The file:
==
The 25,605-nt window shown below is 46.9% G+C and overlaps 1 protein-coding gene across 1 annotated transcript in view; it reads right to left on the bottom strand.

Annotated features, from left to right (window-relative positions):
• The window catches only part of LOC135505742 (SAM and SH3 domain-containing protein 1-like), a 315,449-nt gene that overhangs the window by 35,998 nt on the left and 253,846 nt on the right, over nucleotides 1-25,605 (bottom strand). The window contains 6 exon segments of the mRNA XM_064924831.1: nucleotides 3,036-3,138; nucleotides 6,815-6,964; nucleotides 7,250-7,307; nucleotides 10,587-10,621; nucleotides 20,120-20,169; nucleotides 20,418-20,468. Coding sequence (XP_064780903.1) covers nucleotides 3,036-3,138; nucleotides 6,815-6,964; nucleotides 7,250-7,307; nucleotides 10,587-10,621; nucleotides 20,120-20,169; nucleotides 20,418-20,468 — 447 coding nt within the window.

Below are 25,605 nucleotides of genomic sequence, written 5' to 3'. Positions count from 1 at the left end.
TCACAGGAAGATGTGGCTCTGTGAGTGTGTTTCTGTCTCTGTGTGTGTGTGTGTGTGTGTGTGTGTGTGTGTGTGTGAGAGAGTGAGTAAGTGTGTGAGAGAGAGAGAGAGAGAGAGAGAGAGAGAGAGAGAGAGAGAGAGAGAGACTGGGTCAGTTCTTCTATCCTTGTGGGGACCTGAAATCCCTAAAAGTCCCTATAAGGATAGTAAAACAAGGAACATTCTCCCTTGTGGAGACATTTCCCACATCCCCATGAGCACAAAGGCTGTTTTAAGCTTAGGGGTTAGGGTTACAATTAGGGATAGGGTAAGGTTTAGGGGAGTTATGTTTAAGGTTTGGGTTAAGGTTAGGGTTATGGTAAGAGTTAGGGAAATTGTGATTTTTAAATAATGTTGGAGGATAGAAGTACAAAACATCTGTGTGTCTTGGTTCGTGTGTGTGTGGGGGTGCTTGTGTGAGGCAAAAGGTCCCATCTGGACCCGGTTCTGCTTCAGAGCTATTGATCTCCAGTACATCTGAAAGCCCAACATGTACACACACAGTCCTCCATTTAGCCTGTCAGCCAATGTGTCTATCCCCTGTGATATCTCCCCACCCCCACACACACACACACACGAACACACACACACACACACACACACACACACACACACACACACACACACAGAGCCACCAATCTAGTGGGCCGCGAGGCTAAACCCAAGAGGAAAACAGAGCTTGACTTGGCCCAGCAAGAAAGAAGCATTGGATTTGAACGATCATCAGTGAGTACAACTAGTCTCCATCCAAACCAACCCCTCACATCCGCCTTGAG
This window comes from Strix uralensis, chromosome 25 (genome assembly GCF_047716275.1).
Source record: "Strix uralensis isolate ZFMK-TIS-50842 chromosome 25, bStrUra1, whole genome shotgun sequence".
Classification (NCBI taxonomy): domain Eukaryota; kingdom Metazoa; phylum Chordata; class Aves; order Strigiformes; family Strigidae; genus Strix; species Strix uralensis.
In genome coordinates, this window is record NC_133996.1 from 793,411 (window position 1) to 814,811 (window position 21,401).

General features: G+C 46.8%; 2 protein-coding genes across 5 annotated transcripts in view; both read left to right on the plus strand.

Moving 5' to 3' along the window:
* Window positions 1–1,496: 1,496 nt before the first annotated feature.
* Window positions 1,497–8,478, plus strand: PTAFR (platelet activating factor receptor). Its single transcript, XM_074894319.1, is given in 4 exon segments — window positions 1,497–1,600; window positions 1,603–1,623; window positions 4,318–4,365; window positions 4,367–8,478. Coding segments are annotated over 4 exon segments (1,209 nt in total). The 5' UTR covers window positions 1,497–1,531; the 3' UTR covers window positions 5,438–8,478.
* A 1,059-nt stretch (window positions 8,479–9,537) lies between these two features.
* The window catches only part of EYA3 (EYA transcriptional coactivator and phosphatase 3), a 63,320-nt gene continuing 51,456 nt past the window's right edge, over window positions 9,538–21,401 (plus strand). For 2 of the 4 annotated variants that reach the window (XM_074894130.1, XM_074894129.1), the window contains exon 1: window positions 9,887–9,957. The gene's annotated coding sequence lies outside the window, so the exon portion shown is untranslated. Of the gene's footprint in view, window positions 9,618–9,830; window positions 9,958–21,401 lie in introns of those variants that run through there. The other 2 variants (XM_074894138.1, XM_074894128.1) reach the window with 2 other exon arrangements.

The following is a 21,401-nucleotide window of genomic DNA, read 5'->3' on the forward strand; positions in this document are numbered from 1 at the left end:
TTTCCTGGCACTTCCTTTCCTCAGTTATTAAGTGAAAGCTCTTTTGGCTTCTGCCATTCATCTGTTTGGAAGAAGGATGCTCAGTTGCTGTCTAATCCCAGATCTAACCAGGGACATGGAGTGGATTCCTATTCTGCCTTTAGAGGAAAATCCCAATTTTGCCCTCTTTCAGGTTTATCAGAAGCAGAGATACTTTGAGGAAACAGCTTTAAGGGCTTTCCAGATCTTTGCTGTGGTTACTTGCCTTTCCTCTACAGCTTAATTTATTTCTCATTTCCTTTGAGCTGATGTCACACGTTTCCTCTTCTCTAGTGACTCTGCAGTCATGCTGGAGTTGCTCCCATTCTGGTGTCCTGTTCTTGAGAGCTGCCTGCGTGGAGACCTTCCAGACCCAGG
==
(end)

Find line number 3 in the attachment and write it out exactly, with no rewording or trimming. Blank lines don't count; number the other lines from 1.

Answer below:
• The window catches only part of LOC135505742 (SAM and SH3 domain-containing protein 1-like), a 315,449-nt gene that overhangs the window by 35,998 nt on the left and 253,846 nt on the right, over nucleotides 1-25,605 (bottom strand). The window contains 6 exon segments of the mRNA XM_064924831.1: nucleotides 3,036-3,138; nucleotides 6,815-6,964; nucleotides 7,250-7,307; nucleotides 10,587-10,621; nucleotides 20,120-20,169; nucleotides 20,418-20,468. Coding sequence (XP_064780903.1) covers nucleotides 3,036-3,138; nucleotides 6,815-6,964; nucleotides 7,250-7,307; nucleotides 10,587-10,621; nucleotides 20,120-20,169; nucleotides 20,418-20,468 — 447 coding nt within the window.